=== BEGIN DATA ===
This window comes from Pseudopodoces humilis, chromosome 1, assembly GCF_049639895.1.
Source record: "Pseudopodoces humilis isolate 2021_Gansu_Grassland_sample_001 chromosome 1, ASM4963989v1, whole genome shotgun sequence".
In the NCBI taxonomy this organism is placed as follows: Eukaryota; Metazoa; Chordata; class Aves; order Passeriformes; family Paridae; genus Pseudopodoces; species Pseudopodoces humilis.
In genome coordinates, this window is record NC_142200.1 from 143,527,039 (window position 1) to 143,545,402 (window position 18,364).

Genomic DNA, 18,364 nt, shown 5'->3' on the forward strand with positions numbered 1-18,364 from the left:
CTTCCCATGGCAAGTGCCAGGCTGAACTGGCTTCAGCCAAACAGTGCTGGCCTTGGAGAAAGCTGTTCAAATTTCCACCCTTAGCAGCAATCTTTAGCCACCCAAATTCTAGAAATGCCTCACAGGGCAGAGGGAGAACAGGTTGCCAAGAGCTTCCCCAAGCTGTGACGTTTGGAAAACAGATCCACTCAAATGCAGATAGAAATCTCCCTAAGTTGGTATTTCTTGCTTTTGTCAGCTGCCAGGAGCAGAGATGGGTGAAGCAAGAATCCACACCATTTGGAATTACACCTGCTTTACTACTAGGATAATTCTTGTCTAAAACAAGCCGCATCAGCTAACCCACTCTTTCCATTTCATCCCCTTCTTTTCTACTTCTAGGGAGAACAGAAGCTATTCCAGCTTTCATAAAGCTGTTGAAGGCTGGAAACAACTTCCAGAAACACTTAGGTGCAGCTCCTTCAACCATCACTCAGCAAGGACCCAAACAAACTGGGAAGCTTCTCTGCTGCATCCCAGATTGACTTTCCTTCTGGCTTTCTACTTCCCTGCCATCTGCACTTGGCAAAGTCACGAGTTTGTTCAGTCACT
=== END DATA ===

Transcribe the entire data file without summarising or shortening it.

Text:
This window comes from Pseudopodoces humilis, chromosome 1, assembly GCF_049639895.1.
Source record: "Pseudopodoces humilis isolate 2021_Gansu_Grassland_sample_001 chromosome 1, ASM4963989v1, whole genome shotgun sequence".
In the NCBI taxonomy this organism is placed as follows: Eukaryota; Metazoa; Chordata; class Aves; order Passeriformes; family Paridae; genus Pseudopodoces; species Pseudopodoces humilis.
In genome coordinates, this window is record NC_142200.1 from 143,527,039 (window position 1) to 143,545,402 (window position 18,364).

Genomic DNA, 18,364 nt, shown 5'->3' on the forward strand with positions numbered 1-18,364 from the left:
CTTCCCATGGCAAGTGCCAGGCTGAACTGGCTTCAGCCAAACAGTGCTGGCCTTGGAGAAAGCTGTTCAAATTTCCACCCTTAGCAGCAATCTTTAGCCACCCAAATTCTAGAAATGCCTCACAGGGCAGAGGGAGAACAGGTTGCCAAGAGCTTCCCCAAGCTGTGACGTTTGGAAAACAGATCCACTCAAATGCAGATAGAAATCTCCCTAAGTTGGTATTTCTTGCTTTTGTCAGCTGCCAGGAGCAGAGATGGGTGAAGCAAGAATCCACACCATTTGGAATTACACCTGCTTTACTACTAGGATAATTCTTGTCTAAAACAAGCCGCATCAGCTAACCCACTCTTTCCATTTCATCCCCTTCTTTTCTACTTCTAGGGAGAACAGAAGCTATTCCAGCTTTCATAAAGCTGTTGAAGGCTGGAAACAACTTCCAGAAACACTTAGGTGCAGCTCCTTCAACCATCACTCAGCAAGGACCCAAACAAACTGGGAAGCTTCTCTGCTGCATCCCAGATTGACTTTCCTTCTGGCTTTCTACTTCCCTGCCATCTGCACTTGGCAAAGTCACGAGTTTGTTCAGTCACT